Even the New York Times withholds the address
dts at senie.com
Wed Nov 20 01:08:35 UTC 2002
At 06:57 PM 11/19/2002, Jim Hickstein wrote:
>A steam-generating plant I once toured (another story) used number _six_
>fuel oil. I asked, "Is that the stuff that comes in blocks?" I thought I
>was being funny. The reply: it's delivered and kept hot in an underground
>tank, else it "starts to get kind of glassy".
The building where I lived in NYC when in high school switched from using
Con Edison steam to boilers and oil storage. My father oversaw the project
for the co-op board. The system ran on #6 diesel. It's even worse than you
System had to be started on #2 fuel oil. Once running on #2, the boilers
were able to apply heat to the warming coils in the fuel storage tanks. The
fuel must be kept warm or it becomes the consistency of jelly.
The boilers can NEVER be shut down now. There are multiple boilers so at
least one should always be able to heat the tanks.
Oh, and you have to be careful to monitor the temperature at which the oil
is delivered. If the temperature is wrong, you can be over or under charged
for the oil (delivered by the gallon, metered at the truck, temperature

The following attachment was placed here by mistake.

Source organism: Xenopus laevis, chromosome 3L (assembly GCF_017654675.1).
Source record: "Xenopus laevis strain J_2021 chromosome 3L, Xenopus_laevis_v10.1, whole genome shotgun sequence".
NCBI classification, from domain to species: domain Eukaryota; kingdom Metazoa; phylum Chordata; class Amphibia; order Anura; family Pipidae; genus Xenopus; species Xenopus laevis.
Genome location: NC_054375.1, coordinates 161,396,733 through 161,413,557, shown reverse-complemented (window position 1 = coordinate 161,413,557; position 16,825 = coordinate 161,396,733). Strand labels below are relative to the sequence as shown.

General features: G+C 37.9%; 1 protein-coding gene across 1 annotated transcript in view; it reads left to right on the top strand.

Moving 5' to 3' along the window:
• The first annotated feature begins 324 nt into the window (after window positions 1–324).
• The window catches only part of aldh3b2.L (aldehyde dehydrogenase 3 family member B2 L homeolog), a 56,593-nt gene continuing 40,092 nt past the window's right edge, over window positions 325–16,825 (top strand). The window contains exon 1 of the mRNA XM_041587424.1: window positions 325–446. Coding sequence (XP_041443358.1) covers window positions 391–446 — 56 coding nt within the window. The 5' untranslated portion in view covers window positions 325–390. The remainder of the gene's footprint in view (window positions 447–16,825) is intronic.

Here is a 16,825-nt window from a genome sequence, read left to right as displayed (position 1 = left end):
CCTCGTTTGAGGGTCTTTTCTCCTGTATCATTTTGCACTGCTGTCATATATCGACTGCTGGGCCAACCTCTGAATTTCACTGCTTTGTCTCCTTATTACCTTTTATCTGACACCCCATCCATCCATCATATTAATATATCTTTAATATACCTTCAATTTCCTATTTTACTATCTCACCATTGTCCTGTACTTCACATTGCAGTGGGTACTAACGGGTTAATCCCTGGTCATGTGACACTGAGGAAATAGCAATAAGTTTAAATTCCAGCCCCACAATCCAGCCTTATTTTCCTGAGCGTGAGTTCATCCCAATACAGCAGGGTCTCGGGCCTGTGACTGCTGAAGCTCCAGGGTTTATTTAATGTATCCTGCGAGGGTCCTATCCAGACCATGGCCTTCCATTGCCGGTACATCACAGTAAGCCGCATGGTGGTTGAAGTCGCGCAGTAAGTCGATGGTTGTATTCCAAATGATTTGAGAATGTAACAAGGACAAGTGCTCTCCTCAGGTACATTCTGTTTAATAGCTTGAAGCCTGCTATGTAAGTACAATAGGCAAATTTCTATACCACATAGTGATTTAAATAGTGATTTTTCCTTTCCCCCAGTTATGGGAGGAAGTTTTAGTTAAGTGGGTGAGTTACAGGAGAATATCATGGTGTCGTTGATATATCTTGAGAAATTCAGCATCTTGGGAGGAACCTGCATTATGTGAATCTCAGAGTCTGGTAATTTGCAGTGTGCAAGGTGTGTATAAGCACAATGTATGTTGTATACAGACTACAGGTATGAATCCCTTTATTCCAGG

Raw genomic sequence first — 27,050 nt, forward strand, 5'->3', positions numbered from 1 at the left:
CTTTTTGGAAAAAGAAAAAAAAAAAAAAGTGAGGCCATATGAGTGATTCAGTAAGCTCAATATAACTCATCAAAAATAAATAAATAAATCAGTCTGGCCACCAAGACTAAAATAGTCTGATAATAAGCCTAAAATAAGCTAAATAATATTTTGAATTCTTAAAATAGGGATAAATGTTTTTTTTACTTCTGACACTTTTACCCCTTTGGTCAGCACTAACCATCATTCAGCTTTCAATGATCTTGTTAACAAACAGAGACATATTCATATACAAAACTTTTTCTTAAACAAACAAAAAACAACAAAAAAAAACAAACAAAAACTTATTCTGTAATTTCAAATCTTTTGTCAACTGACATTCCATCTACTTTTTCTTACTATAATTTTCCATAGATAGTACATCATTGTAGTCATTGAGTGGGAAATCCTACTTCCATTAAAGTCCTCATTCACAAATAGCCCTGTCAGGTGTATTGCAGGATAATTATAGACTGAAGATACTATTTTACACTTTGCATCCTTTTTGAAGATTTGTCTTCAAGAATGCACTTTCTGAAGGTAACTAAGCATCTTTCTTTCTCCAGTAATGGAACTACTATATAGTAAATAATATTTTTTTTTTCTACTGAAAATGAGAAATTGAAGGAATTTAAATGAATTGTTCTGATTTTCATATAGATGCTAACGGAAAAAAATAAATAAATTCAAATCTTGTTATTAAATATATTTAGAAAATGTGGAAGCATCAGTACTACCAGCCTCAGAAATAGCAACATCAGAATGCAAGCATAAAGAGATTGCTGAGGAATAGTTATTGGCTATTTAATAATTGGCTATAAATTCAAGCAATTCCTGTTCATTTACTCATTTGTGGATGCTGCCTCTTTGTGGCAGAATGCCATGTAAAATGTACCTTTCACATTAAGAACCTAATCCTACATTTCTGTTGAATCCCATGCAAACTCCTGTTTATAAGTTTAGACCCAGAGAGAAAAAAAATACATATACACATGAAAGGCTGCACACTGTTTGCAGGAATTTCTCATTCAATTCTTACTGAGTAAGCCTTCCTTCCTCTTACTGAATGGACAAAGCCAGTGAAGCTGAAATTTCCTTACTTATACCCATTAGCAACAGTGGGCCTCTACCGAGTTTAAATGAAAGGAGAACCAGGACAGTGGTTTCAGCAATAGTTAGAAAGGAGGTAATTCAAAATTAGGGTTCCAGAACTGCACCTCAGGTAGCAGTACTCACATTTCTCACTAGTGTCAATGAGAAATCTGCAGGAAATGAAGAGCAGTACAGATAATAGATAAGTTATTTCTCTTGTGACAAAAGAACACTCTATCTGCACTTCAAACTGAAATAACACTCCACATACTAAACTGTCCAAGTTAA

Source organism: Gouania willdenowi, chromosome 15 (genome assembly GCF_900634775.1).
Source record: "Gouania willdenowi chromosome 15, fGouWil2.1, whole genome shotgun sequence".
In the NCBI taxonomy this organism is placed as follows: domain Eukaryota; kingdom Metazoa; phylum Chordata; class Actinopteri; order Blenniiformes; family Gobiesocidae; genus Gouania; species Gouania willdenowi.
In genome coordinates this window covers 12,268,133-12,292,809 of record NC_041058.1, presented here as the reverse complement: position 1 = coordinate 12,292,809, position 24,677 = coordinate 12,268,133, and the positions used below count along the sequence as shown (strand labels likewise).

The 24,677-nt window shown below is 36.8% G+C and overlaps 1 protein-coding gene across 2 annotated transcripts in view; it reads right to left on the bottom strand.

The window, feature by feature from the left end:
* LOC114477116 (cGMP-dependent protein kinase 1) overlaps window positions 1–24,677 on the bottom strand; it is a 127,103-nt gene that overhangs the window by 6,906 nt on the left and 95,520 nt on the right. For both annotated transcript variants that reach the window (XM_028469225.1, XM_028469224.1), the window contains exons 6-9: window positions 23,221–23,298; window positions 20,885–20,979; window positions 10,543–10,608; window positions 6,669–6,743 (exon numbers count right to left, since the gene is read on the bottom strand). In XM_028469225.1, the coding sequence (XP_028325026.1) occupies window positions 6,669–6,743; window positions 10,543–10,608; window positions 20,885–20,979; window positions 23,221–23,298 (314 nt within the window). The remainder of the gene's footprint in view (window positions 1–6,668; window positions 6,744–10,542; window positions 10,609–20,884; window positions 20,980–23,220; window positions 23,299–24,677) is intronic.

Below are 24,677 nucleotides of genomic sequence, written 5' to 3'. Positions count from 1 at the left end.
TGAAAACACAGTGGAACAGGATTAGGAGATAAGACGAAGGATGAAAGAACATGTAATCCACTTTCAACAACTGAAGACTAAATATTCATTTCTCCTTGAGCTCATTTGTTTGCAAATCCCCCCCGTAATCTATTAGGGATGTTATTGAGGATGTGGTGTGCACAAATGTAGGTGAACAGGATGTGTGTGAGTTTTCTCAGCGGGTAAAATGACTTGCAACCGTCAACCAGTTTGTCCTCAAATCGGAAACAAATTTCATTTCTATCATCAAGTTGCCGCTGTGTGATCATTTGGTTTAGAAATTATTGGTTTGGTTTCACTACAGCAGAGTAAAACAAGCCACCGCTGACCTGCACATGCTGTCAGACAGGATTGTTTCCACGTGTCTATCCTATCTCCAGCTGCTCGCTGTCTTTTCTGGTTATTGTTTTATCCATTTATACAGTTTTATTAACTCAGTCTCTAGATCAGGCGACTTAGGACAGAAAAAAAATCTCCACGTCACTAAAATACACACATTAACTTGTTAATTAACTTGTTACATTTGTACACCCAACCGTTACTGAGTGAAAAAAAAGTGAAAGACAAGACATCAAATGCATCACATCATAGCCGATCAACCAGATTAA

This is NOT the oil you want to use for your generator.
My vote is for natural gas, which is easy to obtain in the street in NYC.
If the gas lines get interrupted, what are the chances your fiber ducts are
still intact? Gas has no on-site storage, cleaner burning, etc.
On the water storage subject, every building over a few stories has water
storage. Street pressure will get you 6 stories at best. Past that, you
need pumps. Tanks are filled by pumps in the basement, and the water used
for domestic purposes. Some buildings have the hot water generation on the
roof too, along with the expansion tanks. When pipes burst in the walls
(happens too often in the building where I grew up) it's really a mess.
Power failures suck, as you wind up without water.
Are we far enough from a topic yet?
More information about the NANOG